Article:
The lack of strategic approaches to licensing, and the benefits reported by areas which have taken a strategic approach, emerged as a key theme. Some areas already use their statements of licensing policy as a key strategic document, linking them with other strategies and incorporating them into every licensing decision. Used in this manner to outline what is regarded as necessary for the promotion of the public good in a licensing context, some participants reported that these policies can have a significant impact, enhancing a local authority’s ability to control licensing in its area. Statements of licensing policy enable local authorities to put into practice guidance indicating that one of the Act’s wider aims is to provide a regulatory framework for alcohol which reflects the needs of local communities, empowering local authorities to make and enforce decisions about the most appropriate licensing strategies for their areas.

Statements of licensing policy are not, however, typically used in this way. Guidance could be significantly clarified to promote a strategic approach, and while this is already encouraged, to promote coordination between statements and similar strategies across planning, crime prevention, and wellbeing. With or without the addition of an economic objective, much more could be done to incorporate economic concerns within statements, taking a long-term perspective and balancing economic growth with the negative impacts the night-time economy can have on public services.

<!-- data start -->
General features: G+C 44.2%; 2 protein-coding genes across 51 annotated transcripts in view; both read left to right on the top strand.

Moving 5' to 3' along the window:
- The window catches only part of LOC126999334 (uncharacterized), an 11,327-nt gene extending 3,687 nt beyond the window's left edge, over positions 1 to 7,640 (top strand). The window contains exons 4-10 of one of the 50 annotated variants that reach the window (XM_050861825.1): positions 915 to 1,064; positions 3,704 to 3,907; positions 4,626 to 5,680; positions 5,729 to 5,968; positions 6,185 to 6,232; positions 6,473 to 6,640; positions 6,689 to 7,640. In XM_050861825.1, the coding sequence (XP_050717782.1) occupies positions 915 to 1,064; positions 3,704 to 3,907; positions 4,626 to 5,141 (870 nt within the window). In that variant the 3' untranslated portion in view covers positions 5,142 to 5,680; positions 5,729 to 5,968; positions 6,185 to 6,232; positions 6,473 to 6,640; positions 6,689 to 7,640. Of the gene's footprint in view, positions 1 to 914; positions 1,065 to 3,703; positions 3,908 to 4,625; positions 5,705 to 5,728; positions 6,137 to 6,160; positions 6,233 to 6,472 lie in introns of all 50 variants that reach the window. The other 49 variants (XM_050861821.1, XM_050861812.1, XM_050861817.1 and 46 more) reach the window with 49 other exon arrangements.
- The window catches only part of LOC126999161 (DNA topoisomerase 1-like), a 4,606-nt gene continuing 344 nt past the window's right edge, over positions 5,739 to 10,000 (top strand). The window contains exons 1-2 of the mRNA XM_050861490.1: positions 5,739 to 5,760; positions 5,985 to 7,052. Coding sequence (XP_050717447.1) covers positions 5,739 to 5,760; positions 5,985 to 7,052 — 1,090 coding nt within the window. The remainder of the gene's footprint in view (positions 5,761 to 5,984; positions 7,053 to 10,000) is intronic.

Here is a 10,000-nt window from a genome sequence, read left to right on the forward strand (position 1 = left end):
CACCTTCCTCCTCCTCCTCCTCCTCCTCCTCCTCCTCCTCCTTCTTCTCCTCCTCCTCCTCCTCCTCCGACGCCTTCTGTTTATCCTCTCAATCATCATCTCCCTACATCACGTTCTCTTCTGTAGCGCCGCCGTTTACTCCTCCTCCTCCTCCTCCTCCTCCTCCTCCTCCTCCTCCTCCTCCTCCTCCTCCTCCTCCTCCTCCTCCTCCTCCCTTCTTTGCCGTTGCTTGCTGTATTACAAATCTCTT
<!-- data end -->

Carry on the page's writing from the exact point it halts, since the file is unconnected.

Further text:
In turn this raises the question of whether local authorities are equipped to balance the potential positive impacts of growth in their night-time economies with the possible negative impacts. In many cases they may not be, and doing this properly within the framework of an economic objective would probably require statements of licensing policy to be developed in a far more open and collaborative way, alongside other relevant strategies, before being disseminated for public consultation. That way all relevant parties, including those who may favour greater development and those who may oppose it, can fully contribute.

Some participants reported that many local authorities do not understand what they spend and receive in relation to the night-time economy, so additional help may be needed in this area. This could also lead to a situation where local authorities engage better with their licensed trade, fostering collaboration through championing best practice. The key problem is that there are so many different perspectives on what might constitute the ‘public good’ in regard to licensing, including a focus on economic development, versus regulatory control, health concerns, crime or disorder, or principles of free trade and individual freedom. Only a few local authorities have successfully managed the significant problem of reconciling these varied and competing concerns.